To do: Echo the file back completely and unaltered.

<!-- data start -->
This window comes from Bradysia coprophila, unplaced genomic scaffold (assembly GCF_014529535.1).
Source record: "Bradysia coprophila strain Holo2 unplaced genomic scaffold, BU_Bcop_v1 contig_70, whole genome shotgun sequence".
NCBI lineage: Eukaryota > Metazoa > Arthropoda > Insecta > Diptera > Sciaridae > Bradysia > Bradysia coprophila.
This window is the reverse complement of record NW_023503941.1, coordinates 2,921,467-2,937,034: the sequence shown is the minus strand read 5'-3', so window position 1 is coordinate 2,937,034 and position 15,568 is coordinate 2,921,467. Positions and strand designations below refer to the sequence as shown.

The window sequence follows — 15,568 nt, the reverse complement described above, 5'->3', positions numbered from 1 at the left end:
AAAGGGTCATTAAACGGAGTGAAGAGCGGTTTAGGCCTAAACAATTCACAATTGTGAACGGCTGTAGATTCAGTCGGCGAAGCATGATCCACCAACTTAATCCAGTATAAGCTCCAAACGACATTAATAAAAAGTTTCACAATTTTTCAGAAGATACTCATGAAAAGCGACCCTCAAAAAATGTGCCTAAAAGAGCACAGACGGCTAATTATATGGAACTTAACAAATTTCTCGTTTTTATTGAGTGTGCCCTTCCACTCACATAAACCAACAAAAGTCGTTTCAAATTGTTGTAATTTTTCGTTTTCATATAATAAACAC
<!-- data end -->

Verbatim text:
This window comes from Bradysia coprophila, unplaced genomic scaffold (assembly GCF_014529535.1).
Source record: "Bradysia coprophila strain Holo2 unplaced genomic scaffold, BU_Bcop_v1 contig_70, whole genome shotgun sequence".
NCBI lineage: Eukaryota > Metazoa > Arthropoda > Insecta > Diptera > Sciaridae > Bradysia > Bradysia coprophila.
This window is the reverse complement of record NW_023503941.1, coordinates 2,921,467-2,937,034: the sequence shown is the minus strand read 5'-3', so window position 1 is coordinate 2,937,034 and position 15,568 is coordinate 2,921,467. Positions and strand designations below refer to the sequence as shown.

The window sequence follows — 15,568 nt, the reverse complement described above, 5'->3', positions numbered from 1 at the left end:
AAAGGGTCATTAAACGGAGTGAAGAGCGGTTTAGGCCTAAACAATTCACAATTGTGAACGGCTGTAGATTCAGTCGGCGAAGCATGATCCACCAACTTAATCCAGTATAAGCTCCAAACGACATTAATAAAAAGTTTCACAATTTTTCAGAAGATACTCATGAAAAGCGACCCTCAAAAAATGTGCCTAAAAGAGCACAGACGGCTAATTATATGGAACTTAACAAATTTCTCGTTTTTATTGAGTGTGCCCTTCCACTCACATAAACCAACAAAAGTCGTTTCAAATTGTTGTAATTTTTCGTTTTCATATAATAAACAC